"It was kind of a paradise for anybody who was gregarious, because there was always someone to play with," says Twyford. "I'd come home from working in a pub on a Friday night and there'd be half a dozen people sitting around having a party."
A chap called Paul Stephenson slept in a tree house in the back yard. Back then, he was a street-theatre hippie with freaky hair. Now, he's a partner in consultancy group Synergia and a member of the Auckland District Health Board's public health advisory committee and has served as general manager of public health for both West Australia and the Auckland region.
"It was cheaper!" remembers Stephenson about the tree house. "One of the people who formerly lived there had put the back of his truck up the tree, so it had this little pot-belly stove, which made it quite warm in winter. And it enabled you to experience the large number of people at the Big House but also escape.
"I think it was a marvellous instruction in interpersonal relationships and complexity," says Stephenson. "Strangely enough, the theoretical basis to my consulting now is around complexity theory."
Although by no means everyone in the house was political, there was an undercurrent of activism. A former resident of the house came back and prepared there for his protest dive when the US Navy frigate Texas visited Auckland in 1983. Word came through that he'd been arrested and to "hide the drugs". One day, some of the flatmates painted a giant anti-nuclear symbol on the roof. It was visible for miles, and featured on the front page of the Auckland Star. Baker went to court to try and keep it, but eventually it had to be painted over.
Joanna Easingwood, who moved in aged 22 in mid-1982, says being there "honed my own identity in terms of what I believed in and what I didn't, because when I went in I had a very airy-fairy notion about community good and political correctness and feminism, and being in that place really challenged your thought processes, because you were constantly in debate with people. It was an amazing ferment of ideas - and often conflicting ideas. I went in with a raw mass of feelings and came out with a much clearer intellectual appreciation of the issues."
She also left with her life partner. She now manages oncology and related services for the Auckland District Health board – and she and Twyford are still together 23 years after they met on the house maintenance committee.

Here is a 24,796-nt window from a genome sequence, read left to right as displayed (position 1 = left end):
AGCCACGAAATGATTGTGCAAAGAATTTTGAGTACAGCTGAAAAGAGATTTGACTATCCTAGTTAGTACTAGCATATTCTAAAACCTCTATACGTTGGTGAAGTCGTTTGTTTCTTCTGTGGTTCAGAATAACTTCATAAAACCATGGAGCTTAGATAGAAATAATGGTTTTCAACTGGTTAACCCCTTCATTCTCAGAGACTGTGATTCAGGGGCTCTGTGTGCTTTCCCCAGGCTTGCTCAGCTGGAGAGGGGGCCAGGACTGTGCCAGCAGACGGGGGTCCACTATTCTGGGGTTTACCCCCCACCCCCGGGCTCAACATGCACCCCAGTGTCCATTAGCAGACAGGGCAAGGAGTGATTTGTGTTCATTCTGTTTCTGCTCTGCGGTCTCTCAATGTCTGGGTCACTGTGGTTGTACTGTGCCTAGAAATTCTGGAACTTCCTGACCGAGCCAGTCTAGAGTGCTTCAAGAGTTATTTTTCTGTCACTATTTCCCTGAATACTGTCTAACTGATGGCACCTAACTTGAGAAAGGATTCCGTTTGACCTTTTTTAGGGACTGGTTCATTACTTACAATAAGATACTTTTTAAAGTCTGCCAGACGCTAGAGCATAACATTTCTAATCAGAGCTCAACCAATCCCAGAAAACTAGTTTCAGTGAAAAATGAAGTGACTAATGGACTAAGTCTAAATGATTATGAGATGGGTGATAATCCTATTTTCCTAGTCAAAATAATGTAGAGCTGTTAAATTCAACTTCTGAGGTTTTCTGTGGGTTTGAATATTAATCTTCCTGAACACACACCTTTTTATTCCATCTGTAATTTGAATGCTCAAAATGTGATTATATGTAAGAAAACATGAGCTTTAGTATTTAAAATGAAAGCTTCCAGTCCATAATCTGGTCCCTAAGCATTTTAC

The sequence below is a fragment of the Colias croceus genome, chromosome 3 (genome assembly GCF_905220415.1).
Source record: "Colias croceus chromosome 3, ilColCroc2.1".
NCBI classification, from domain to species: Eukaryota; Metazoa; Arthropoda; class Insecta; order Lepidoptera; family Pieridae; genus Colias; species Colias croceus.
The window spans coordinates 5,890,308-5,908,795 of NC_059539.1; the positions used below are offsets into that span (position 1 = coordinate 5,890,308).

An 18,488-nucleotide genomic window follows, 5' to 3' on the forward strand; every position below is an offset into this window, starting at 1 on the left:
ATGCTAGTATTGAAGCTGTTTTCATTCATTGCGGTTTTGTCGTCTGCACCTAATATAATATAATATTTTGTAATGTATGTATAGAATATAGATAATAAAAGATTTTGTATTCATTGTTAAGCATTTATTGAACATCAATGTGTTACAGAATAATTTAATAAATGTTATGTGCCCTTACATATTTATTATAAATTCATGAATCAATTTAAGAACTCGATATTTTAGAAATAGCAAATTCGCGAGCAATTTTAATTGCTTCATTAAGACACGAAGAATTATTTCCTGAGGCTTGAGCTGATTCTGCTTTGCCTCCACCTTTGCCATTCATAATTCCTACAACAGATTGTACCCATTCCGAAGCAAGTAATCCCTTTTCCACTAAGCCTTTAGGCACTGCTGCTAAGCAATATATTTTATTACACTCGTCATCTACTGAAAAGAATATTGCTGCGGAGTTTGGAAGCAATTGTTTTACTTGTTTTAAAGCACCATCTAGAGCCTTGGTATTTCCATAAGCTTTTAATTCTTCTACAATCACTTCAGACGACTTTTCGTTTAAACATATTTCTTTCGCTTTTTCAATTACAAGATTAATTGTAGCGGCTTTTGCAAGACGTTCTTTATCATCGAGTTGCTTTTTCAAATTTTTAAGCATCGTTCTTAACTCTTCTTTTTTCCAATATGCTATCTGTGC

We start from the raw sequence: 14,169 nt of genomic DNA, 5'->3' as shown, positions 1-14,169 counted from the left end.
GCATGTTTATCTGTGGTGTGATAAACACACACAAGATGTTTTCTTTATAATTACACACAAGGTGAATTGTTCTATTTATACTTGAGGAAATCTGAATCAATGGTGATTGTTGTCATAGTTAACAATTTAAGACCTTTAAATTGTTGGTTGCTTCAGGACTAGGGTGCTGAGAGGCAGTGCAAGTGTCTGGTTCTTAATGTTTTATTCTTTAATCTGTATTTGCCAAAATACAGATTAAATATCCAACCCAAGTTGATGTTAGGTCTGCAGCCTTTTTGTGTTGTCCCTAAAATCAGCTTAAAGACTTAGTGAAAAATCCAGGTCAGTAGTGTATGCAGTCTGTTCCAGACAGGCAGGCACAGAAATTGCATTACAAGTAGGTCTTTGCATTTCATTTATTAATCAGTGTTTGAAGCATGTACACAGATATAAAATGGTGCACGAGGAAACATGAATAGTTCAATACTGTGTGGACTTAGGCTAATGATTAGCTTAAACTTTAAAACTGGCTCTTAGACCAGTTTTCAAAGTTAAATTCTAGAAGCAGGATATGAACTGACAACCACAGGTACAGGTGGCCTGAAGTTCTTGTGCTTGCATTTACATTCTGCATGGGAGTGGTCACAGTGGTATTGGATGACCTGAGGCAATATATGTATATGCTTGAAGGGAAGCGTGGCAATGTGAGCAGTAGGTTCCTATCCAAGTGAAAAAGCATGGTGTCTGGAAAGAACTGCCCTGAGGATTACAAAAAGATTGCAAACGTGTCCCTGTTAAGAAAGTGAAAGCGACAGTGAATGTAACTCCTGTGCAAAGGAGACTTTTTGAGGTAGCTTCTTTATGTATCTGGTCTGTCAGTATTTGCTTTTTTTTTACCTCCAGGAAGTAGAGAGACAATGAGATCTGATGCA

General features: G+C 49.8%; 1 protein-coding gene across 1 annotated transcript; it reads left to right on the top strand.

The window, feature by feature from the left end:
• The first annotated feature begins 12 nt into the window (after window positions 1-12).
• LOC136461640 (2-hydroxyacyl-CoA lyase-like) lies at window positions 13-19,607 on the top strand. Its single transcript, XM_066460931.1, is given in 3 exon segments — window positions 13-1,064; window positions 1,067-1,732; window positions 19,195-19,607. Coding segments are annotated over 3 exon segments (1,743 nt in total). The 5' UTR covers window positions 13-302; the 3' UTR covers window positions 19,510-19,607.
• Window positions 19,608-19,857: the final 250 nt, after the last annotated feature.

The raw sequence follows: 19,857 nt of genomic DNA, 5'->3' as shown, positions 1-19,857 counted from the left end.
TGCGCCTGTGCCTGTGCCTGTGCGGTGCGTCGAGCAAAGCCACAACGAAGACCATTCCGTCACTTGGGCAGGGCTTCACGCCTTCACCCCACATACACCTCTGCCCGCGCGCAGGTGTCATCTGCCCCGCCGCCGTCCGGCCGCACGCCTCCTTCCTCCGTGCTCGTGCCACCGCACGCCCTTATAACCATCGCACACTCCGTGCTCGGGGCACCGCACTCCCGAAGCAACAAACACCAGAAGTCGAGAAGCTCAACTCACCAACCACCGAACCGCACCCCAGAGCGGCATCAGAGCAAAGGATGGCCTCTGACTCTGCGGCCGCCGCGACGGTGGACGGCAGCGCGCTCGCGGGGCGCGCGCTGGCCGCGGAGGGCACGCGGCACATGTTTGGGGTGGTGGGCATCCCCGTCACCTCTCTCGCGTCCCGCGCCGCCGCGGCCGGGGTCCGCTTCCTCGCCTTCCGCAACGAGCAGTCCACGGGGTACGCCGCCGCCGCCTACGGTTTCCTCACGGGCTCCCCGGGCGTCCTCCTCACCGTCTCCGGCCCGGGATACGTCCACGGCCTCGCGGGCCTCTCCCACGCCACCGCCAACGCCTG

The large-group dynamic meant the tenor of the household could change quite rapidly. After I left in 1984, links strengthened with the Centrepoint community - but not without controversy ("Bert Potter came once on a Sunday night," says Twyford, "and a riot almost broke out when he suggested that women who were raped bore responsibility.").
Shortly after that, it lurched in another direction altogether. Punk rockers with sugared-up mohawks moved in, two junkies arrived and began making homebake in their rooms, and a pair of prostitutes lived there (one, rather memorably, granted another flatmate a freebie for his birthday).
"It was anarchic," says Nat Curnow, the grandson of poet Allen Curnow, and then a musician, who lived there at the time, along with future tattooist-to-the-stars Inia Taylor, and poet and academic Catherine Dale.
He recalls the day one resident, a burly chap whose father was a regional police chief, got so drunk at the Windsor Castle pub on Parnell Road that he decided he shouldn't drive his Fiat Bambina home. Not on the road, anyway.
"So he drove his Bambina on the footpath all the way up Parnell Rise on a Saturday afternoon, poking his head out the window and saying 'Excuse me! Sorry!' All he had to do was turn left into St George's Bay Rd at the top, but he veered and hit a car coming up the street, panicked and drove straight down to the Big House, into the driveway and crashed into the front steps, then ran all the way up into the loft and hid. The police turned up - three vanloads of them - found him, and dragged him kicking and screaming all the way down the stairs and out of the house.
"There was a dramatic house meeting when people tried to kick out a guy called Rob, who referred to himself as 'Quail'. He decided one night to entertain himself by putting grease on all the door knobs, toilet latches, windows and everything someone might touch. He also used to sit outside people's rooms and go 'Quaaaiil' in the middle of the night. Then someone would shout 'Fuck off, Rob!' and he'd cackle 'Quaaiiil!' and run off down the hall. He used to turn up at the Windsor wearing nothing but a top hat and underpants.
"He had to leave in the end, but the irony of the story is that it turned he was the only living relative of a very wealthy Christchurch philanthropist, and inherited four million dollars and ended up in private psychiatric care in Dunedin.
"The Baker boys used to visit every now and then in their little Nash Rambler cars. They were extraordinarily laid-back about the whole thing - they didn't seem to be bothered by anything. They'd just say, how's it going, and there'd be drunk people falling around the place."
Michael Baker confesses he really wasn't as laid-back as he might have seemed during what he describes as a "dark period" from 1984 to 1986, when he was a trainee intern and then spent his first health surgeon year in Whangarei.